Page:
In the Journal of Ecumenical Studies, E. James Baesler noted that "several of the eastern Christian and eastern Hindu traditions recommend reciting the Holy Name outside the predetermined prayer periods."[23]:~203 Most also

recommend reciting the Holy Name during a time set apart exclusively for prayer.... The one exception to this pattern is Easwaran's [Mantram Handbook] recommendation to recite the Holy Name at virtually all times except the time set apart for meditation/prayer. Easwaran's rationale... is that meditation times are for... the repetition of an inspirational passage, while repeating the [mantram] does not require as much discipline and thus can be 'prayed' anytime.[23]:~203

In the Journal of Transpersonal Psychology, Thomas Weide wrote that "for a so-called handbook, the book mentions surprisingly few different mantrams, and omits much material commonly covered by mantram advocates."[25]:206 But Weide recommended the book "highly to the total transpersonal public, not just to mantram lovers,"[25]:207 stating that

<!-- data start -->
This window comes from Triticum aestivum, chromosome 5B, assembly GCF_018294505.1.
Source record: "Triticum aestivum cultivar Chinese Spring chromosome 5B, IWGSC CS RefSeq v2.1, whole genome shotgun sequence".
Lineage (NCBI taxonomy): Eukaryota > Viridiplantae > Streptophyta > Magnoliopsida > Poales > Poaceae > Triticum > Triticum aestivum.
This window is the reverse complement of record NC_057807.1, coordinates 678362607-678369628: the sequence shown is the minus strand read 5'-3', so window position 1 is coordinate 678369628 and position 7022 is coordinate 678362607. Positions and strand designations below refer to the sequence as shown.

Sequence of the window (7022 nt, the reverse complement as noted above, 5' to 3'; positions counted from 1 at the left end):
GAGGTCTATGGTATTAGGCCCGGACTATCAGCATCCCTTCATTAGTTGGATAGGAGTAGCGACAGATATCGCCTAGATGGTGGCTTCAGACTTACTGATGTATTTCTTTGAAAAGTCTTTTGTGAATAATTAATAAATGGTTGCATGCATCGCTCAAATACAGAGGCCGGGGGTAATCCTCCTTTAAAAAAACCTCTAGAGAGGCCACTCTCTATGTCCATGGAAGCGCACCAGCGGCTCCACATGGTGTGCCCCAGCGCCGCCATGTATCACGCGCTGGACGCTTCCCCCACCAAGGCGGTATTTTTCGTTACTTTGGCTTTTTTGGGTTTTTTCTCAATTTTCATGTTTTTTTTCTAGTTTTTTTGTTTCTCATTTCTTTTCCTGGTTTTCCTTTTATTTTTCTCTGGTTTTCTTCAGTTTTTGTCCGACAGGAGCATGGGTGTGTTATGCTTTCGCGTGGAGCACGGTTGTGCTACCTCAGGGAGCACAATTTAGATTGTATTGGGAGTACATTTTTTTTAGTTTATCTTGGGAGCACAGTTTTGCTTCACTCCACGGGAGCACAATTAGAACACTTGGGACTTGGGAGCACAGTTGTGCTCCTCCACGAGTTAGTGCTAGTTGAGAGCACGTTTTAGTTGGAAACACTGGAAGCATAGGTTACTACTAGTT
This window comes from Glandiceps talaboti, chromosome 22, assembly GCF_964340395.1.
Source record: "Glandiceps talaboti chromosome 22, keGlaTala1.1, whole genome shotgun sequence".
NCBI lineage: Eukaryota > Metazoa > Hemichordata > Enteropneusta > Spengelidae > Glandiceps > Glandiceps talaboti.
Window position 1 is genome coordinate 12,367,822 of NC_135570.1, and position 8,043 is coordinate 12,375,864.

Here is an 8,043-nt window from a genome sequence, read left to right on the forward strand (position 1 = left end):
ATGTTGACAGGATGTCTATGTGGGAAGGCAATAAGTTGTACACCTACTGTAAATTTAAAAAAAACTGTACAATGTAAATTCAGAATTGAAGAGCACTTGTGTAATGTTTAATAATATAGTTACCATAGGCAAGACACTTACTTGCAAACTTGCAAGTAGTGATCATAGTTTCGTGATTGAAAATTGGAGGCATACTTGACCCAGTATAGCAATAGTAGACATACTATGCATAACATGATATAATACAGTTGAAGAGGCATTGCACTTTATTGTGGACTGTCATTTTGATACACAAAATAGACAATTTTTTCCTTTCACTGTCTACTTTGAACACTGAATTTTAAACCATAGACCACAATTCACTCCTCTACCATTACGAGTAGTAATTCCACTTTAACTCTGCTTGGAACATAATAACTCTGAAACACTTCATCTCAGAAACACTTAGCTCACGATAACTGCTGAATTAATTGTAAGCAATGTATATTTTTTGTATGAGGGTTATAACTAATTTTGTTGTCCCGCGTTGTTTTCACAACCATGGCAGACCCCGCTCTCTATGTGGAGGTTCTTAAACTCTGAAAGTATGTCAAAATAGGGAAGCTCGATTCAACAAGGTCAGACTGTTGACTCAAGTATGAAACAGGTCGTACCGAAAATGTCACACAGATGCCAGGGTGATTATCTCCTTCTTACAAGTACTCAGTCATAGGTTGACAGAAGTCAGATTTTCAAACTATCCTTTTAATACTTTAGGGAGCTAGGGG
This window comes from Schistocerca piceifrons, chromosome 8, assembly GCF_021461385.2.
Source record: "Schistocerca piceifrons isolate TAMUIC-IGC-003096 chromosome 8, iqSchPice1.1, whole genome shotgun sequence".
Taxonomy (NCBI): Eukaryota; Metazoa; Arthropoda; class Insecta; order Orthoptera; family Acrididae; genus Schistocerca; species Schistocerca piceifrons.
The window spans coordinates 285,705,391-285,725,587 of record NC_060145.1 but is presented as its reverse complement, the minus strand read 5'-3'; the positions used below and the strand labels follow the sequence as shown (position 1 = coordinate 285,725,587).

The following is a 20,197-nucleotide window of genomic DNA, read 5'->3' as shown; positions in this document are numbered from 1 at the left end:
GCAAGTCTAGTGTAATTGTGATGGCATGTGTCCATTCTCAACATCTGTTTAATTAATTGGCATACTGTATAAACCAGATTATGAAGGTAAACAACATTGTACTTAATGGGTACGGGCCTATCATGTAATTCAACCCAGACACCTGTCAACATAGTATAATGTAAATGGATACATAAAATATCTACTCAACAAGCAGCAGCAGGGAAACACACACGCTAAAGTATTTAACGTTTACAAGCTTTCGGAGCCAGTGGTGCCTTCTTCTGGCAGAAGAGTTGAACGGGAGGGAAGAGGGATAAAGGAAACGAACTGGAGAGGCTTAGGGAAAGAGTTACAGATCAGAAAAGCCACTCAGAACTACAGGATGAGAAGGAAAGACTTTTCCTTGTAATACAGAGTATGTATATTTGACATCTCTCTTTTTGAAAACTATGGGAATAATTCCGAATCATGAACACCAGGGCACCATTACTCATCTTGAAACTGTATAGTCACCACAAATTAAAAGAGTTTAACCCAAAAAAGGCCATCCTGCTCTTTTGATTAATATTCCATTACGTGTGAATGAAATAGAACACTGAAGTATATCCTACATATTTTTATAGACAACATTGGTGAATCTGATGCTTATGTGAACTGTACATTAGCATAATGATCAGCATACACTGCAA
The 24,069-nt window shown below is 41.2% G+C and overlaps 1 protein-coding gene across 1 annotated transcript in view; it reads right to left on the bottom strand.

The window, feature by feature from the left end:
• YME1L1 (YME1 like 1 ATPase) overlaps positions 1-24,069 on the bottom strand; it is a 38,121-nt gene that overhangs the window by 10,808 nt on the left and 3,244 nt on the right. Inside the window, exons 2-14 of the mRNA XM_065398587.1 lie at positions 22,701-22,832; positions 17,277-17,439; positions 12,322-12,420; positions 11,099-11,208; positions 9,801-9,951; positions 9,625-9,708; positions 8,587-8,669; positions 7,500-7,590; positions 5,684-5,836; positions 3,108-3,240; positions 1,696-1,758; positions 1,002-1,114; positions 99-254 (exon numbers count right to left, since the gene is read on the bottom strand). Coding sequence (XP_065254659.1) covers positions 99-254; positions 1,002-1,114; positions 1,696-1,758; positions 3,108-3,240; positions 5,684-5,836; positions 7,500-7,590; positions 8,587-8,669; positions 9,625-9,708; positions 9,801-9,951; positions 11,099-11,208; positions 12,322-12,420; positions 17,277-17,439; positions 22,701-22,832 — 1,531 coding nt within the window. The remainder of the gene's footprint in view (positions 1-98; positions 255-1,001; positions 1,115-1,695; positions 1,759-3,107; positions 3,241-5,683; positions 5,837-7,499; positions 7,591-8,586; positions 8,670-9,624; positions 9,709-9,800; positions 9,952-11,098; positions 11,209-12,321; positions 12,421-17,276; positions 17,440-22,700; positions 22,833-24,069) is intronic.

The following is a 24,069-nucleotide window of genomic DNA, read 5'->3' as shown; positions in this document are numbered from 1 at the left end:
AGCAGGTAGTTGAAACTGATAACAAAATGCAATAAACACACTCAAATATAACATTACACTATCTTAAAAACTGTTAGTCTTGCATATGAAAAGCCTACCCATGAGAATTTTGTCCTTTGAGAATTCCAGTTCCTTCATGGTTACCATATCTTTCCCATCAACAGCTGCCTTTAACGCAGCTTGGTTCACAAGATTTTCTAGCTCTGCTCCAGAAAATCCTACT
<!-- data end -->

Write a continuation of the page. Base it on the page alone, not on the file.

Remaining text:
Easwaran writes with lovely simplicity about how to live a more spiritual life in general, and.... gives a splendid explanation of how mantrams work, how to choose one, and above all, how to work on oneself in general, using a mantram merely as one of several important practices.[25]:206–7

Similarly, Apratim Barua (quoted above) expressed concern that "The title is a slight misnomer. The book is not merely about mantrams.... If anything, the number of mantrams discussed is woefully inadequate. He takes up some four in all [sic], one from each major religion.... This may be due to the fact that the aim of the book is the cultivation of a more wholesome and positive approach to life."[17]

In Medical Self-Care, Thomas Ferguson wrote that the Mantram Handbook described "how mantrams work, how to choose one, and how to use it... Spiritual, non-sectarian, quietly delightful."[35]:15 Booklist wrote that "This guide by a Hindu expert on religions is refreshingly real. He also contradicts popular misconceptions about mantrams and gives practical advice."[21]:440

Sections of the book have been excerpted.[39]